The difference between newbies and experienced photographers is that the latter see a lot more in a photograph. The reason is simple. We have had to spend a lot more time looking at photos to correct our own mistakes and bring out what the technology misses. We have also seen a lot more photographs.
Despite the attitudes that some new photographers bring with them to this field, postprocessing is necessary for all photographs and it is not just to correct mistakes, but also to correct problems that are inherent in digital photography.
Minor variations in colour temperature mean that colours are often not correctly rendered by the camera. A beige colour may look white or grey. A purple colour may look blue. White may look orange, blue, grey, or yellow.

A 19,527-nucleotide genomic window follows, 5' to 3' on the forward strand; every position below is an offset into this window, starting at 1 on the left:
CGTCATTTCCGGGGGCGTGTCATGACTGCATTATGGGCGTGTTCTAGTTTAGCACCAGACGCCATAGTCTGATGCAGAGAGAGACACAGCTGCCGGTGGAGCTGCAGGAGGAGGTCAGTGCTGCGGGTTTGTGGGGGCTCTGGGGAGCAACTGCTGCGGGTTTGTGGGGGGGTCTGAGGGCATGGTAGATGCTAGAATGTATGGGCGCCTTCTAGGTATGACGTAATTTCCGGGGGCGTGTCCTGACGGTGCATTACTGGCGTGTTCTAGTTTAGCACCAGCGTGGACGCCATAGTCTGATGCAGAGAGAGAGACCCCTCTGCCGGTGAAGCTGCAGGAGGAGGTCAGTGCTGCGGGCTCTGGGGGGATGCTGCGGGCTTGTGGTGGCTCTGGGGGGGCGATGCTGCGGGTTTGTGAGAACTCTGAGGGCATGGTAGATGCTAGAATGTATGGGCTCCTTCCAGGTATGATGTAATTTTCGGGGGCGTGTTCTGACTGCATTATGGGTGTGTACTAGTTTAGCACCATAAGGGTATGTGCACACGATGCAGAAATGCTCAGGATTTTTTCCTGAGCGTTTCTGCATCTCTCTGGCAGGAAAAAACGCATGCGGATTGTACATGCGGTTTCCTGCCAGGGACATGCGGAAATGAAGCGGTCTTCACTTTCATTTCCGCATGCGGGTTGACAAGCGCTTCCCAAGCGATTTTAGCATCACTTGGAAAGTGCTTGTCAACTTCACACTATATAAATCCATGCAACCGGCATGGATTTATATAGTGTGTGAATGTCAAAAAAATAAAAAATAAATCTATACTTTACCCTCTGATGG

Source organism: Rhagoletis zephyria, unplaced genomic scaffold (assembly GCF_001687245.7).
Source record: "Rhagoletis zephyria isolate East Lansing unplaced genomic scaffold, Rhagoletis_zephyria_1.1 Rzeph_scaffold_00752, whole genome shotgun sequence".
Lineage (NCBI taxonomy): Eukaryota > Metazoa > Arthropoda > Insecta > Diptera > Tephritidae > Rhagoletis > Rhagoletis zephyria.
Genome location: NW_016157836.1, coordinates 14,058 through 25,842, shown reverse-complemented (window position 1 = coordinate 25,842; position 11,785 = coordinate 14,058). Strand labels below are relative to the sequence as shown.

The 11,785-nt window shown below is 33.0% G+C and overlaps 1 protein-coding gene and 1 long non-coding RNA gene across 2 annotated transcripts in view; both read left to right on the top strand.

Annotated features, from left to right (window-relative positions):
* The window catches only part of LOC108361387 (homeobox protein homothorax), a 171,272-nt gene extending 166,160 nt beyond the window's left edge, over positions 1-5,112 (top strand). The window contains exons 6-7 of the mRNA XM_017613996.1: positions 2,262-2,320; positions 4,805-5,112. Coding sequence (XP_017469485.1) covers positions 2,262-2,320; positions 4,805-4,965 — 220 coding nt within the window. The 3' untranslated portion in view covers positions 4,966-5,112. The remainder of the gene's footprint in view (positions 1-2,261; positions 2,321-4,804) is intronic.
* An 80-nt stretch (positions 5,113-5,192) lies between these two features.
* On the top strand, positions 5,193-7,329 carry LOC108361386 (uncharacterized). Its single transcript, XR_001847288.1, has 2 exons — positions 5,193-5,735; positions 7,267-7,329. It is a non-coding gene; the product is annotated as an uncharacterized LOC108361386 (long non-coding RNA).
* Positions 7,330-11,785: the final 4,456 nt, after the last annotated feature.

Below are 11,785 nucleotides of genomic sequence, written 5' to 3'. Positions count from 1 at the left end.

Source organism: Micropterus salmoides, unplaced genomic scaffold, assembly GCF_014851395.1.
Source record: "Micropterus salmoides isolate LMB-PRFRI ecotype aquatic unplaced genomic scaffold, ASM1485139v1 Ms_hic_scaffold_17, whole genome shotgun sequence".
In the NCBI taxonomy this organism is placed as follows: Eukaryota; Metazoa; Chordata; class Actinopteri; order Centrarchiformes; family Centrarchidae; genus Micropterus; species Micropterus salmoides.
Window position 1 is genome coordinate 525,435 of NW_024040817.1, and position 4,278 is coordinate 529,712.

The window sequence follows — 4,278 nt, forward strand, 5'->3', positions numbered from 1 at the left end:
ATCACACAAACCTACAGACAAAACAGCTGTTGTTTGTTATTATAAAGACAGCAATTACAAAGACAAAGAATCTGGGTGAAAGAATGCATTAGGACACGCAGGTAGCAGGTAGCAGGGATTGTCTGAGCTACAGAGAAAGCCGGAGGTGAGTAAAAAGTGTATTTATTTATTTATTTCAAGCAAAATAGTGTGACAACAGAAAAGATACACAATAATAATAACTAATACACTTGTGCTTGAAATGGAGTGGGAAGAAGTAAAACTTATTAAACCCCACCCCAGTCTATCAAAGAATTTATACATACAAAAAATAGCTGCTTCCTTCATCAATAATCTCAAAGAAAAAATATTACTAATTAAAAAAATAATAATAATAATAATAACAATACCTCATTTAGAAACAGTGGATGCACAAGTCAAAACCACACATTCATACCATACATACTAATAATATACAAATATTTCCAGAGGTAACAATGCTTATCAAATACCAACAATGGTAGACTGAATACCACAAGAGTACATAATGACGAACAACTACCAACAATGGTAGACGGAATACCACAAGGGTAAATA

Processing is necessary to correct the colour.
Despite the overall shot being correctly exposed, areas of underexposure due to shadows for example will display either little or no detail or desaturated colour. Either problem requires postprocessing.
Minor exposure differences throughout any photograph result in minor colour differences too. A series of portraits of the same person, each with a slightly different skin colour would certainly not be acceptable, so here too postprocessing is necessary.
Some cameras tend to easily blow out highlights or produce harsh dark shadows. This often needs to be remedied by bracketing in combination with postprocessing.
I also recommend the picture puzzle books that are available in bookstores that show you two photos and you have to pick out 12 or so differences which are extremely minor at the more challenging levels. All the changes have been done in postprocessing and these puzzles train your eye to look more carefully at images.